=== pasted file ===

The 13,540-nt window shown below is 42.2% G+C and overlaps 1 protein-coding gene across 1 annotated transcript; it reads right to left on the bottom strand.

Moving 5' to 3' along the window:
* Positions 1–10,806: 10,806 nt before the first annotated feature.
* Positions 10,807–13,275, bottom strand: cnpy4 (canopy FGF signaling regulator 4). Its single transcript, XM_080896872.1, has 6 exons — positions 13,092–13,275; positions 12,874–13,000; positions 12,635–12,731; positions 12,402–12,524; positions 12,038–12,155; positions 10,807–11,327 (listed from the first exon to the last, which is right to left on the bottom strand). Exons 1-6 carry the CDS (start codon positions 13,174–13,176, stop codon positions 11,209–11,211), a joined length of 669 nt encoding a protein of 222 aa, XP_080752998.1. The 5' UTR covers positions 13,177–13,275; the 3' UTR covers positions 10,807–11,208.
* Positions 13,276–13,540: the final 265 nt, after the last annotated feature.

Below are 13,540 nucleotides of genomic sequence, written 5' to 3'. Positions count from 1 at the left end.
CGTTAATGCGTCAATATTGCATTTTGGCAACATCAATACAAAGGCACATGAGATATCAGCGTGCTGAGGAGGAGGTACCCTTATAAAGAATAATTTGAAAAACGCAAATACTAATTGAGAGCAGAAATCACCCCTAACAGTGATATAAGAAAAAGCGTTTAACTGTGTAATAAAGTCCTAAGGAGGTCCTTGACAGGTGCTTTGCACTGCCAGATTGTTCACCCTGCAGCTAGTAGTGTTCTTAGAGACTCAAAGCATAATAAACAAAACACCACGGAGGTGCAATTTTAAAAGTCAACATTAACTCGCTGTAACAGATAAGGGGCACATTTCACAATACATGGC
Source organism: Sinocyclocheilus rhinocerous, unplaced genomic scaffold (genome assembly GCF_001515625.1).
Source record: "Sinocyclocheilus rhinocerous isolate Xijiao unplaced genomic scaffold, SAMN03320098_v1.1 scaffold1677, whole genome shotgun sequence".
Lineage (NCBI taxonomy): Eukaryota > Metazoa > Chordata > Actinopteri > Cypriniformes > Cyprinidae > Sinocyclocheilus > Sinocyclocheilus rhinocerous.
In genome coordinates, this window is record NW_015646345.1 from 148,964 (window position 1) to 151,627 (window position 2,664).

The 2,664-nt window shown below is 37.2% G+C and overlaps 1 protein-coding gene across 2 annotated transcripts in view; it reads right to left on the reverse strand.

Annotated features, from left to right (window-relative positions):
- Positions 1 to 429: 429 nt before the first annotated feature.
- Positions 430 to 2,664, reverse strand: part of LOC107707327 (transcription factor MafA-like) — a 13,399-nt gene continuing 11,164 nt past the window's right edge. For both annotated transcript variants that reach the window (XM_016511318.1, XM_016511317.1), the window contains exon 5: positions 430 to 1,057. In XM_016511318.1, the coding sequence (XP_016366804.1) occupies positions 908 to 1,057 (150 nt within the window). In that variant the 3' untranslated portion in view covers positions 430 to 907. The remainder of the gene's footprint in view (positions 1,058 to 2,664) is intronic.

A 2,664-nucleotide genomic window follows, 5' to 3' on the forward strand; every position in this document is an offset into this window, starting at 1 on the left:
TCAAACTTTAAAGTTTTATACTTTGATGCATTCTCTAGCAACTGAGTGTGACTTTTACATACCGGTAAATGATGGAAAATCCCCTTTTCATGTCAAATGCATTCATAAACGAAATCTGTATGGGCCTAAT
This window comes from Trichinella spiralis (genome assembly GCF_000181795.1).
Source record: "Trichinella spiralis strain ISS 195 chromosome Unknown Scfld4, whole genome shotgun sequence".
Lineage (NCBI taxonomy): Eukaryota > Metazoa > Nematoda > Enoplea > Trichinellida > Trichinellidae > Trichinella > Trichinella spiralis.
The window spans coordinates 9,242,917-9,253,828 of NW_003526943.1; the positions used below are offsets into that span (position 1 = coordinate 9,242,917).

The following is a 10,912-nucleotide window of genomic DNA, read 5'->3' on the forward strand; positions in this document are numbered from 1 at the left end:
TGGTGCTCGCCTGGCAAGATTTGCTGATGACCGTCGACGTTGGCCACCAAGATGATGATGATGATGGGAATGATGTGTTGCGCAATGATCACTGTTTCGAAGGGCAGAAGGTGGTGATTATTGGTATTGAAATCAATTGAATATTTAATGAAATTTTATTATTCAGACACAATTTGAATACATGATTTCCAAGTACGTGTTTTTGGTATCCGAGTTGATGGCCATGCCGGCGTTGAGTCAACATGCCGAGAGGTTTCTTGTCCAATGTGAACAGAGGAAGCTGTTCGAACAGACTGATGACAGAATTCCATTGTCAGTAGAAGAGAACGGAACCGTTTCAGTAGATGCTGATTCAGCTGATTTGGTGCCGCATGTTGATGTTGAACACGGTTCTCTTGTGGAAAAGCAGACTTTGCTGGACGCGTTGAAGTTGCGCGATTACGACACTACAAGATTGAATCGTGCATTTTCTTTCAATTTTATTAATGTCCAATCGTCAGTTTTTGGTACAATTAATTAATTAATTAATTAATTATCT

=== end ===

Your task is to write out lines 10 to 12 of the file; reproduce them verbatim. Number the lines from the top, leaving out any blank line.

Lineage (NCBI taxonomy): Eukaryota > Metazoa > Chordata > Actinopteri > Cypriniformes > Cyprinidae > Sinocyclocheilus > Sinocyclocheilus rhinocerous.
In genome coordinates, this window is record NW_015646345.1 from 148,964 (window position 1) to 151,627 (window position 2,664).

The 2,664-nt window shown below is 37.2% G+C and overlaps 1 protein-coding gene across 2 annotated transcripts in view; it reads right to left on the reverse strand.